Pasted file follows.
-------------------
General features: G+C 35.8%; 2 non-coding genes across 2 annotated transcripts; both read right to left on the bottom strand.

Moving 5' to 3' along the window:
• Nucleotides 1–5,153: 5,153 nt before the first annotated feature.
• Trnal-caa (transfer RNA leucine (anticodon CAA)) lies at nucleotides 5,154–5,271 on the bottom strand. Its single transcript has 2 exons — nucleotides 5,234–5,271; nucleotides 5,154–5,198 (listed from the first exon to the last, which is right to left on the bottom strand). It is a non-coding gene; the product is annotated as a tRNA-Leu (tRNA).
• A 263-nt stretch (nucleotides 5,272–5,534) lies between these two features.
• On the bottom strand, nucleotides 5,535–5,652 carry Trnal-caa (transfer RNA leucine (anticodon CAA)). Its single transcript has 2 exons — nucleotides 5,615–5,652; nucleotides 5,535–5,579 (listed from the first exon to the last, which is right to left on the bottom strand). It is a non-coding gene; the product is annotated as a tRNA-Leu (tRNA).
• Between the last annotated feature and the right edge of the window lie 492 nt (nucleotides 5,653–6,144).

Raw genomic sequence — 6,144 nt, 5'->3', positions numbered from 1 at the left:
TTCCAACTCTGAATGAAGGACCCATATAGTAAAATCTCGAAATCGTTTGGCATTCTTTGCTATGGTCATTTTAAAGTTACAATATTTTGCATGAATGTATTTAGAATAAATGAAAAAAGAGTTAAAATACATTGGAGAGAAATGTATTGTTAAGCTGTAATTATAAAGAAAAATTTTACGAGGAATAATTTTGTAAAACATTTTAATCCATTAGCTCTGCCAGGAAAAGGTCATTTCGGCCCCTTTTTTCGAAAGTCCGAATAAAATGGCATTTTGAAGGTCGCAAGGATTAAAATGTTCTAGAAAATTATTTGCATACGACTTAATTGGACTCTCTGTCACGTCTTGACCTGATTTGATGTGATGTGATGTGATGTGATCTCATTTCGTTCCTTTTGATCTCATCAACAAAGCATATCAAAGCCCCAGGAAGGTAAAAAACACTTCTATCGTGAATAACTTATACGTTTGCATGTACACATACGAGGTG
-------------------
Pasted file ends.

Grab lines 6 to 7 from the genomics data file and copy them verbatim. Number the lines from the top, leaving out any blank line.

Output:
• On the bottom strand, nucleotides 5,535–5,652 carry Trnal-caa (transfer RNA leucine (anticodon CAA)). Its single transcript has 2 exons — nucleotides 5,615–5,652; nucleotides 5,535–5,579 (listed from the first exon to the last, which is right to left on the bottom strand). It is a non-coding gene; the product is annotated as a tRNA-Leu (tRNA).
• Between the last annotated feature and the right edge of the window lie 492 nt (nucleotides 5,653–6,144).